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152 How to acknowledge people in conversation


This week on the Art of Business English I have a very useful lesson for you that will improve your listening skills and ensure that you are more effective when dealing with people in many different situations. These tips are useful not only at work, but also in your personal life. 


To be a good listener, it is always a good idea to show someone that you are in fact listening to them. In order to do this, you should have knowledge of some simple expressions that you can use to acknowledge people when they are sharing information with you. 


So, let's dive in a look at some simple, yet useful expressions, which you can use, to make you a better listener. 



Watch the episode here

Listening Advice #1

Tip: Try and listen to people as opposed to jumping in with your advice. 

Great question!

Easy way to acknowledge someone who has just asked you a question. 

That's a difficult question... Let me think about that for a second. 

Helpful if you need some time to answer. This is useful for language learners as it gives you time to think about your response. 

Great/Interesting answer!

Good for acknowledging that you approve of a person's answer. 

Fantastic! or I like it!

Use a rising intonation to express your approval. 

Send me your questions or comments

Good one

Used also with a rising intonation to show that you like a person's idea or comment. 

Nice! or Nice one!

Expressing positive approval of an idea. Used quite informally.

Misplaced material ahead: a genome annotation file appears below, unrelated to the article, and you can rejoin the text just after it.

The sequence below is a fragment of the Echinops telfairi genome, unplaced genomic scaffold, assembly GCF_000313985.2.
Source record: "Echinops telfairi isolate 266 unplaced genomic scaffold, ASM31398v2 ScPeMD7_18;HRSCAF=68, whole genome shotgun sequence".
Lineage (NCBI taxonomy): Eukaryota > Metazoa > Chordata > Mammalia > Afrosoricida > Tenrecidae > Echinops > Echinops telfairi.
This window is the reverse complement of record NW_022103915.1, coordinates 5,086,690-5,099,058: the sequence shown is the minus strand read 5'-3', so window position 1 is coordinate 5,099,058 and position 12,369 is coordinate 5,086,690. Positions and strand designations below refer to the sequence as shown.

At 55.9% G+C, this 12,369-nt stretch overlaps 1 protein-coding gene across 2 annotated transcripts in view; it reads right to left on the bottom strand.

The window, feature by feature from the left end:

Yes! It's great/good

Expressing clearly your approval of an idea. 

Love it

Used without the subject "I", to express your complete agreement with an idea. 

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I totally get what you're saying

Used to transmit to someone that you fully understand them.

So true

Spoken with a rising and falling intonation to express that you understand a situation completely and agree with the other speaker. 

Oh! I had no idea

Used when trying to sympathise with someone and to express surprise about a situation. 

Advice # 2

Tip: Try to avoid always bringing the conversation back to yourself. It's often better to ask the person how they felt in that particular situation and investigate further than jumping in with your experience. 

Final thoughts


I am sure you will agree that today's episode is packed full of easy to implement techniques to help you be a better listener. 


Tell me how you  are using this language below and give me some feedback on if you feel it has made you a better listener. 


That's it from me for another week, see you all next week on the Art of Business English. 

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Andrew


Andrew is the CEO and founder of the Art of Business English. Besides teaching and coaching native Spanish speakers in Business English, he is also passionate about mountain biking, sailing and healthy living. When He is not working, Andrew loves to spend time with his family and friends.

Andrew Ambrosius

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